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Non-Krugmans get no respect – even if they’re right

Ruminations March 9, 2014

-- Non-Krugmans get no respect – even if they’re right
Nobel laureate Paul Krugman writes a weekly column on economics for The New York Times and seems to do his best John Maynard Keynes imitation in seeking to humiliate everyone with whom he disagrees. Not that Krugman doesn’t have a point – he does; he believes that the Federal Reserve can control unemployment and that it wastes time trying to control inflation – but he doesn’t believe that anyone who disagrees with him has a point. Instead of arguing his point, he uses invective to berate his opposition.

In citing the transcript of a 2008 meeting of the Federal Reserve’s recently made public, Krugman says that “Fed officials come across as essentially clueless about the gathering economic storm. But we knew that already.” Well. That’s a snarky opening – the Fed officials are not characterized as intelligent people with whom Krugman disagrees, they’re “clueless.” Krugman goes on, “What’s really striking is the extent to which they were obsessed with the wrong thing. The economy was plunging, yet all many people at the Fed wanted to talk about was inflation….They also failed to understand that printing money in a depressed economy isn’t inflationary. I could have told them that, and in fact I did.” Well shoot! No wonder the Fed was clueless; they didn’t listen to Paul Krugman.

“Printing money in a depressed economy isn’t inflationary?” Of course Krugman was only in his early 20s during the Carter Administration when a depressed economy caused President Jimmy Carter to tell his Fed chief G. William Miller to loosen the monetary floodgates in an effort to revive the economy. The result? More inflation – and a stagnating economy.

But the Fed has tried to increase inflation since 2008. They have set a target of 2 percent per year – not as much as Krugman would like (he prefers 3 percent or 4 percent annually). We have, since 2008, seen the purchase power of a dollar fall a cumulative 11 percent. That isn’t hyperinflation but ain’t bean bag, either.

Don’t take my word for it: As president of the Federal Reserve from 1979 to 1987, Paul Volcker has real world experience in battling inflation. “I don’t get it,” he said, as Ben Bernanke and the Fed set 2 percent annual inflation rate. According to Volcker, we are "telling people in a generation they're going to be losing half their purchasing power."

Economist Martin Feldstein, who served on President Obama’s Economic Recovery Advisory Board, said that, the Fed’s current policy has led to an increase in excess reserves. “When the economy begins to recover, these reserves can be converted into new loans and faster money growth.” And faster money growth means higher -- perhaps much higher -- inflation.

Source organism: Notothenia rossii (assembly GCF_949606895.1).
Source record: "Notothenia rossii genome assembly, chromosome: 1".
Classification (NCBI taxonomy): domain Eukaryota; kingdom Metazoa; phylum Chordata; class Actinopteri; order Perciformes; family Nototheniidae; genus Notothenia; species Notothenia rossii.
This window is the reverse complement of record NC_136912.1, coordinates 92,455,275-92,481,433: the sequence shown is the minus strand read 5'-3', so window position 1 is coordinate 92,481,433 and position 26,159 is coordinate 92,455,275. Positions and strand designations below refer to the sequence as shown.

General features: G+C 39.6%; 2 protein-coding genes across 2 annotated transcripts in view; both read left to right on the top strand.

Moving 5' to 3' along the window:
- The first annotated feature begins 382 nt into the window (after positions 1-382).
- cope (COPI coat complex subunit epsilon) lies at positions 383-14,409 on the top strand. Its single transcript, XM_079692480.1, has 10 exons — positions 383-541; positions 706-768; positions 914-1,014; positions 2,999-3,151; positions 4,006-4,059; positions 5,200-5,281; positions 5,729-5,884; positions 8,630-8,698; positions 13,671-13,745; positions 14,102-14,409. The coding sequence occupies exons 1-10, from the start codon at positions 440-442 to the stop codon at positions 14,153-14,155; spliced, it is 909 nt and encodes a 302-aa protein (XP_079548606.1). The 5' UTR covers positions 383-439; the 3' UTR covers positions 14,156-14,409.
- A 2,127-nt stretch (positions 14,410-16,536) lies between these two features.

Another Nobel laureate, the late Milton Friedman said that a stable currency is best suited to provide economic growth.

Now Krugman would probably be dismissive of both Friedman and Feldman because they were Republicans (although Friedman said that was just for convenience). “Obsessives” and “sado-monetarists,” he calls them. On the other hand, Volcker (a Democrat) has said that planning for intended inflation is “nonsense.”

Former Fed chief Ben Bernanke was in favor of a little inflation (2 percent) and called the rates Krugman suggested in his New York Times article entitled “Earth to Bernanke,” “reckless.”

It seems that most established economists with skin in the game are concerned about inflation. Those who are uninvolved can speculate to their heart’s content and not have to pay any consequences.

Quote without comment
Former Federal Reserve Chair Paul Volcker writing in an op-ed in The New York Times, September 18, 2011: “My point is not that we are on the edge today of serious inflation, which is unlikely if the Fed remains vigilant. Rather, the danger is that if, in desperation, we turn to deliberately seeking inflation to solve real problems — our economic imbalances, sluggish productivity, and excessive leverage — we would soon find that a little inflation doesn’t work. Then the instinct will be to do a little more — a seemingly temporary and ‘reasonable’ 4 percent [inflation] becomes 5, and then 6 and so on.”

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